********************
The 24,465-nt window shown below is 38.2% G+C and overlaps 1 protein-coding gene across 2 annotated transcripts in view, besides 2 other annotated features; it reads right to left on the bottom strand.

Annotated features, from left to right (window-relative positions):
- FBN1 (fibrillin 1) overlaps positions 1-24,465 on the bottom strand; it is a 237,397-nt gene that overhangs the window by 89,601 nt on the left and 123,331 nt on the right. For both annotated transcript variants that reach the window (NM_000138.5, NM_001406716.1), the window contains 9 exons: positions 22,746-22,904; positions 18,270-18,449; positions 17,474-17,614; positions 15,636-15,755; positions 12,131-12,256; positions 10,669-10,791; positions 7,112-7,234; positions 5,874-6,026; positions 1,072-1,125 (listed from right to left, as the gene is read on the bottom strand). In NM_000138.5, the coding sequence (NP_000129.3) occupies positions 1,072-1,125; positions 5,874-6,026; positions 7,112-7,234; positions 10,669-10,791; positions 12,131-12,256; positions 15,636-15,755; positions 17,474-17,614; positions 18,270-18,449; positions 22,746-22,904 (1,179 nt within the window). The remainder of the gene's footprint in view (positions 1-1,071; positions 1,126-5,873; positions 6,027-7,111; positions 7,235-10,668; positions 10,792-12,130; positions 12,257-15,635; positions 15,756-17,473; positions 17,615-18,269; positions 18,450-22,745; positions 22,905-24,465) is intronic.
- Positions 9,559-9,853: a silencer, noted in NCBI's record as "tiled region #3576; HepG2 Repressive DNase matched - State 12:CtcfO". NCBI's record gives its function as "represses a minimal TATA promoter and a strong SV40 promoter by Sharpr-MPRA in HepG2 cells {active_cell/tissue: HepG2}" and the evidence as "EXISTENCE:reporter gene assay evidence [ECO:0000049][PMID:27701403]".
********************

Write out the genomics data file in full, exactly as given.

The 24,465-nt window shown below is 38.2% G+C and overlaps 1 protein-coding gene across 2 annotated transcripts in view, besides 2 other annotated features; it reads right to left on the bottom strand.

Annotated features, from left to right (window-relative positions):
- FBN1 (fibrillin 1) overlaps positions 1-24,465 on the bottom strand; it is a 237,397-nt gene that overhangs the window by 89,601 nt on the left and 123,331 nt on the right. For both annotated transcript variants that reach the window (NM_000138.5, NM_001406716.1), the window contains 9 exons: positions 22,746-22,904; positions 18,270-18,449; positions 17,474-17,614; positions 15,636-15,755; positions 12,131-12,256; positions 10,669-10,791; positions 7,112-7,234; positions 5,874-6,026; positions 1,072-1,125 (listed from right to left, as the gene is read on the bottom strand). In NM_000138.5, the coding sequence (NP_000129.3) occupies positions 1,072-1,125; positions 5,874-6,026; positions 7,112-7,234; positions 10,669-10,791; positions 12,131-12,256; positions 15,636-15,755; positions 17,474-17,614; positions 18,270-18,449; positions 22,746-22,904 (1,179 nt within the window). The remainder of the gene's footprint in view (positions 1-1,071; positions 1,126-5,873; positions 6,027-7,111; positions 7,235-10,668; positions 10,792-12,130; positions 12,257-15,635; positions 15,756-17,473; positions 17,615-18,269; positions 18,450-22,745; positions 22,905-24,465) is intronic.
- Positions 9,559-9,853: a silencer, noted in NCBI's record as "tiled region #3576; HepG2 Repressive DNase matched - State 12:CtcfO". NCBI's record gives its function as "represses a minimal TATA promoter and a strong SV40 promoter by Sharpr-MPRA in HepG2 cells {active_cell/tissue: HepG2}" and the evidence as "EXISTENCE:reporter gene assay evidence [ECO:0000049][PMID:27701403]".